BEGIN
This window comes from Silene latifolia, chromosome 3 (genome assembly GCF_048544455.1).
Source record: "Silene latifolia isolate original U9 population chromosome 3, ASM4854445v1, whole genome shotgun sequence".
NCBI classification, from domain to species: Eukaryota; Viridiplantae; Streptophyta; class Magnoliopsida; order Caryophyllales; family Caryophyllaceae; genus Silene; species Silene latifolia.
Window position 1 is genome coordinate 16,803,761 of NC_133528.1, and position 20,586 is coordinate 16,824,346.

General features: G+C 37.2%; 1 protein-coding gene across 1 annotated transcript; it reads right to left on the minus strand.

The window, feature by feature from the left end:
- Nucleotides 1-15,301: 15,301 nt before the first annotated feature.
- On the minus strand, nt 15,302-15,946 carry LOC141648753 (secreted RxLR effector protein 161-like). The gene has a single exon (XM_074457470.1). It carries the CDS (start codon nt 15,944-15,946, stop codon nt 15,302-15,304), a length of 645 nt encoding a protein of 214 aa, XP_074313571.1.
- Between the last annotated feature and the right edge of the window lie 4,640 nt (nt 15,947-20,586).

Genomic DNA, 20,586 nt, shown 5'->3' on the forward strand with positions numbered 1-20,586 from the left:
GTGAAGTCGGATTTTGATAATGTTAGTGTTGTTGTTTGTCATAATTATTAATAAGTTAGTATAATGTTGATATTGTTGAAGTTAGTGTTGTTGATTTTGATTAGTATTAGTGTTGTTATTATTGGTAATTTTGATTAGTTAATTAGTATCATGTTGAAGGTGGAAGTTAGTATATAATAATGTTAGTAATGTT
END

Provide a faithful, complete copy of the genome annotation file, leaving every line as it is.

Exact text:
This window comes from Silene latifolia, chromosome 3 (genome assembly GCF_048544455.1).
Source record: "Silene latifolia isolate original U9 population chromosome 3, ASM4854445v1, whole genome shotgun sequence".
NCBI classification, from domain to species: Eukaryota; Viridiplantae; Streptophyta; class Magnoliopsida; order Caryophyllales; family Caryophyllaceae; genus Silene; species Silene latifolia.
Window position 1 is genome coordinate 16,803,761 of NC_133528.1, and position 20,586 is coordinate 16,824,346.

General features: G+C 37.2%; 1 protein-coding gene across 1 annotated transcript; it reads right to left on the minus strand.

The window, feature by feature from the left end:
- Nucleotides 1-15,301: 15,301 nt before the first annotated feature.
- On the minus strand, nt 15,302-15,946 carry LOC141648753 (secreted RxLR effector protein 161-like). The gene has a single exon (XM_074457470.1). It carries the CDS (start codon nt 15,944-15,946, stop codon nt 15,302-15,304), a length of 645 nt encoding a protein of 214 aa, XP_074313571.1.
- Between the last annotated feature and the right edge of the window lie 4,640 nt (nt 15,947-20,586).

Genomic DNA, 20,586 nt, shown 5'->3' on the forward strand with positions numbered 1-20,586 from the left:
GTGAAGTCGGATTTTGATAATGTTAGTGTTGTTGTTTGTCATAATTATTAATAAGTTAGTATAATGTTGATATTGTTGAAGTTAGTGTTGTTGATTTTGATTAGTATTAGTGTTGTTATTATTGGTAATTTTGATTAGTTAATTAGTATCATGTTGAAGGTGGAAGTTAGTATATAATAATGTTAGTAATGTT